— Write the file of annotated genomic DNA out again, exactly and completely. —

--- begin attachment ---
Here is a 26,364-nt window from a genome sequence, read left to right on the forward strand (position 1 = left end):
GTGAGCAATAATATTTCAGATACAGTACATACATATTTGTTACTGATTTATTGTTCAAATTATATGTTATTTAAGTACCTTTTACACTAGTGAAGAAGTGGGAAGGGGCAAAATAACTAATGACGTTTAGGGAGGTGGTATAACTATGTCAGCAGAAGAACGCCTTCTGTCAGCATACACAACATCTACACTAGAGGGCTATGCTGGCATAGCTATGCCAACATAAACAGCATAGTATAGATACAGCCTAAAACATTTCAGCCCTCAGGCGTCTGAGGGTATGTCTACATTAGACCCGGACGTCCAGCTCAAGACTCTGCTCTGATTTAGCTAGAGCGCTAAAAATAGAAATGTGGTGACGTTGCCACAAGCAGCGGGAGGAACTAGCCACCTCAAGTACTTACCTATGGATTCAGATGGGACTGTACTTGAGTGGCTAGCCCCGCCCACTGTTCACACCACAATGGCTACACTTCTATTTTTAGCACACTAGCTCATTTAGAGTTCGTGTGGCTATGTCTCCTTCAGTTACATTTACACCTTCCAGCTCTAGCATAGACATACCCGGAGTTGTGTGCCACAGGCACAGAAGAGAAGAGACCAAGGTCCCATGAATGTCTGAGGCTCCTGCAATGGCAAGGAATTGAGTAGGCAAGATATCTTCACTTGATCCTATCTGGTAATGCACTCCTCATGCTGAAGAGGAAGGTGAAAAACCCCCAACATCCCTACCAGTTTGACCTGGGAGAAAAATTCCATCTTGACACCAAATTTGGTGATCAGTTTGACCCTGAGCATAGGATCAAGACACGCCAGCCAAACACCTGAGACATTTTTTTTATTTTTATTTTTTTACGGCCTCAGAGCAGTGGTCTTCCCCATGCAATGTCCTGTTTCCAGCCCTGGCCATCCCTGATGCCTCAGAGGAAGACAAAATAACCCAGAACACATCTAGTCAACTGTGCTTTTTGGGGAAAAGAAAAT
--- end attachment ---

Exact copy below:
Here is a 26,364-nt window from a genome sequence, read left to right on the forward strand (position 1 = left end):
GTGAGCAATAATATTTCAGATACAGTACATACATATTTGTTACTGATTTATTGTTCAAATTATATGTTATTTAAGTACCTTTTACACTAGTGAAGAAGTGGGAAGGGGCAAAATAACTAATGACGTTTAGGGAGGTGGTATAACTATGTCAGCAGAAGAACGCCTTCTGTCAGCATACACAACATCTACACTAGAGGGCTATGCTGGCATAGCTATGCCAACATAAACAGCATAGTATAGATACAGCCTAAAACATTTCAGCCCTCAGGCGTCTGAGGGTATGTCTACATTAGACCCGGACGTCCAGCTCAAGACTCTGCTCTGATTTAGCTAGAGCGCTAAAAATAGAAATGTGGTGACGTTGCCACAAGCAGCGGGAGGAACTAGCCACCTCAAGTACTTACCTATGGATTCAGATGGGACTGTACTTGAGTGGCTAGCCCCGCCCACTGTTCACACCACAATGGCTACACTTCTATTTTTAGCACACTAGCTCATTTAGAGTTCGTGTGGCTATGTCTCCTTCAGTTACATTTACACCTTCCAGCTCTAGCATAGACATACCCGGAGTTGTGTGCCACAGGCACAGAAGAGAAGAGACCAAGGTCCCATGAATGTCTGAGGCTCCTGCAATGGCAAGGAATTGAGTAGGCAAGATATCTTCACTTGATCCTATCTGGTAATGCACTCCTCATGCTGAAGAGGAAGGTGAAAAACCCCCAACATCCCTACCAGTTTGACCTGGGAGAAAAATTCCATCTTGACACCAAATTTGGTGATCAGTTTGACCCTGAGCATAGGATCAAGACACGCCAGCCAAACACCTGAGACATTTTTTTTATTTTTATTTTTTTACGGCCTCAGAGCAGTGGTCTTCCCCATGCAATGTCCTGTTTCCAGCCCTGGCCATCCCTGATGCCTCAGAGGAAGACAAAATAACCCAGAACACATCTAGTCAACTGTGCTTTTTGGGGAAAAGAAAAT